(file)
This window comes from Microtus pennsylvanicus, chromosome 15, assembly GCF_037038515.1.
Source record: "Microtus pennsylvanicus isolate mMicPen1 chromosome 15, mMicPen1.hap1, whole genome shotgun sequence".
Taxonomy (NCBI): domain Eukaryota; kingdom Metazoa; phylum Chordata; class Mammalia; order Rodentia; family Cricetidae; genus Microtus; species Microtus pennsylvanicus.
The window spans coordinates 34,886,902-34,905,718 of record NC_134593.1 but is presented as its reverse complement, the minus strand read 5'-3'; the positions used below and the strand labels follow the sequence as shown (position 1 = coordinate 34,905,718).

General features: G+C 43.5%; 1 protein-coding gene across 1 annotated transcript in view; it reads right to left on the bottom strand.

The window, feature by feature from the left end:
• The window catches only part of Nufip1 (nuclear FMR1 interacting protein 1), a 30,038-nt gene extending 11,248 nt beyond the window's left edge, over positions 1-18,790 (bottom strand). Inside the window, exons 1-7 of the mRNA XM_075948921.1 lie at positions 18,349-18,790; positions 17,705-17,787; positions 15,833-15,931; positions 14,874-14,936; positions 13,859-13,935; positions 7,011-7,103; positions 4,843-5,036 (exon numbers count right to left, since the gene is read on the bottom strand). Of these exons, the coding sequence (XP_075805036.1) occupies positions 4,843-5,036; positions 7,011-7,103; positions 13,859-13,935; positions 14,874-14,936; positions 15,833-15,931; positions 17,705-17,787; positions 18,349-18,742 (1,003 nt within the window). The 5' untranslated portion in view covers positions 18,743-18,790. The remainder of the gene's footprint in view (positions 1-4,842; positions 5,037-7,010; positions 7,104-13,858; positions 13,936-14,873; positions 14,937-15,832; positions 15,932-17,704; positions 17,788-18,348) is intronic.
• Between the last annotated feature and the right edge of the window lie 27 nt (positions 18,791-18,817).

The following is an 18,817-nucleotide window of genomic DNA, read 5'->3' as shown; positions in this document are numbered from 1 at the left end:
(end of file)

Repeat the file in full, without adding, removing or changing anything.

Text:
This window comes from Microtus pennsylvanicus, chromosome 15, assembly GCF_037038515.1.
Source record: "Microtus pennsylvanicus isolate mMicPen1 chromosome 15, mMicPen1.hap1, whole genome shotgun sequence".
Taxonomy (NCBI): domain Eukaryota; kingdom Metazoa; phylum Chordata; class Mammalia; order Rodentia; family Cricetidae; genus Microtus; species Microtus pennsylvanicus.
The window spans coordinates 34,886,902-34,905,718 of record NC_134593.1 but is presented as its reverse complement, the minus strand read 5'-3'; the positions used below and the strand labels follow the sequence as shown (position 1 = coordinate 34,905,718).

General features: G+C 43.5%; 1 protein-coding gene across 1 annotated transcript in view; it reads right to left on the bottom strand.

The window, feature by feature from the left end:
• The window catches only part of Nufip1 (nuclear FMR1 interacting protein 1), a 30,038-nt gene extending 11,248 nt beyond the window's left edge, over positions 1-18,790 (bottom strand). Inside the window, exons 1-7 of the mRNA XM_075948921.1 lie at positions 18,349-18,790; positions 17,705-17,787; positions 15,833-15,931; positions 14,874-14,936; positions 13,859-13,935; positions 7,011-7,103; positions 4,843-5,036 (exon numbers count right to left, since the gene is read on the bottom strand). Of these exons, the coding sequence (XP_075805036.1) occupies positions 4,843-5,036; positions 7,011-7,103; positions 13,859-13,935; positions 14,874-14,936; positions 15,833-15,931; positions 17,705-17,787; positions 18,349-18,742 (1,003 nt within the window). The 5' untranslated portion in view covers positions 18,743-18,790. The remainder of the gene's footprint in view (positions 1-4,842; positions 5,037-7,010; positions 7,104-13,858; positions 13,936-14,873; positions 14,937-15,832; positions 15,932-17,704; positions 17,788-18,348) is intronic.
• Between the last annotated feature and the right edge of the window lie 27 nt (positions 18,791-18,817).

The following is an 18,817-nucleotide window of genomic DNA, read 5'->3' as shown; positions in this document are numbered from 1 at the left end: